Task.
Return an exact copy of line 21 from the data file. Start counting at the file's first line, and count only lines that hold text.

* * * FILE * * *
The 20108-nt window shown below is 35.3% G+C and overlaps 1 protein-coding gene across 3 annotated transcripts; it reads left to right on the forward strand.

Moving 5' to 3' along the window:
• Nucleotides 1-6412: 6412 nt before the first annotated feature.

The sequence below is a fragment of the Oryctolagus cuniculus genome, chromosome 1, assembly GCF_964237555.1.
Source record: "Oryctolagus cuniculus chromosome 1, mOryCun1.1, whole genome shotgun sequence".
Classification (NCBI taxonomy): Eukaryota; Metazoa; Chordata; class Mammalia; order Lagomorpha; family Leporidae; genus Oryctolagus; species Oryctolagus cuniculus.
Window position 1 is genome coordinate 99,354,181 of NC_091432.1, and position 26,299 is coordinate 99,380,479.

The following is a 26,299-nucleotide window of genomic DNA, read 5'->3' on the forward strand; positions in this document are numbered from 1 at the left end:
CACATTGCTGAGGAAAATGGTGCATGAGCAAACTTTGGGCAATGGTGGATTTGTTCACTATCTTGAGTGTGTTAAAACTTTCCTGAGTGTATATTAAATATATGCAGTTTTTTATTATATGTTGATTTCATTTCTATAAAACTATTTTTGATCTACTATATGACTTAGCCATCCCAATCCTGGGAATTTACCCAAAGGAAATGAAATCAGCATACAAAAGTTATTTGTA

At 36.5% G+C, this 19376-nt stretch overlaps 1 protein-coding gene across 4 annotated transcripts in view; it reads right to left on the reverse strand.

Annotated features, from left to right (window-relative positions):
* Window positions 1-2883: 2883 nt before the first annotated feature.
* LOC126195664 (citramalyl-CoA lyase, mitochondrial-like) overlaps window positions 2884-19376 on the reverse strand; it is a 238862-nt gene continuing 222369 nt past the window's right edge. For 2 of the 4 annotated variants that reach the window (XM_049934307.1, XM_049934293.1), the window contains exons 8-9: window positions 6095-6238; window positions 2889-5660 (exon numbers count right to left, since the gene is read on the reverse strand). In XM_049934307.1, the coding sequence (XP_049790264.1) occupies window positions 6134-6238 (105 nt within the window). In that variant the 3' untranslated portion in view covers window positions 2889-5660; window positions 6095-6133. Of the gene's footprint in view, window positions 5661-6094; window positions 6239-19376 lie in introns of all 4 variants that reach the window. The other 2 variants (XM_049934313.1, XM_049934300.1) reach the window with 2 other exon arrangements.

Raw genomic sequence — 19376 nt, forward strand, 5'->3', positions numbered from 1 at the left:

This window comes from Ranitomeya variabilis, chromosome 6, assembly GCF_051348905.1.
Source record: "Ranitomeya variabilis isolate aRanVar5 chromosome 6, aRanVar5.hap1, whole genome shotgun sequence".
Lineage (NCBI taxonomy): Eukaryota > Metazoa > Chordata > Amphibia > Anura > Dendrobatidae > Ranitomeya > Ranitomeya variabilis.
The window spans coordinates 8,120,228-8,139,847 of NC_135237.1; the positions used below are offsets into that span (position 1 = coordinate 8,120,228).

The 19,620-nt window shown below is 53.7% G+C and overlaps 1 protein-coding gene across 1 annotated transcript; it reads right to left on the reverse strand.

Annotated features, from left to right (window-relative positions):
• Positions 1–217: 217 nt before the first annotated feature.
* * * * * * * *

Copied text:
• Positions 1–217: 217 nt before the first annotated feature.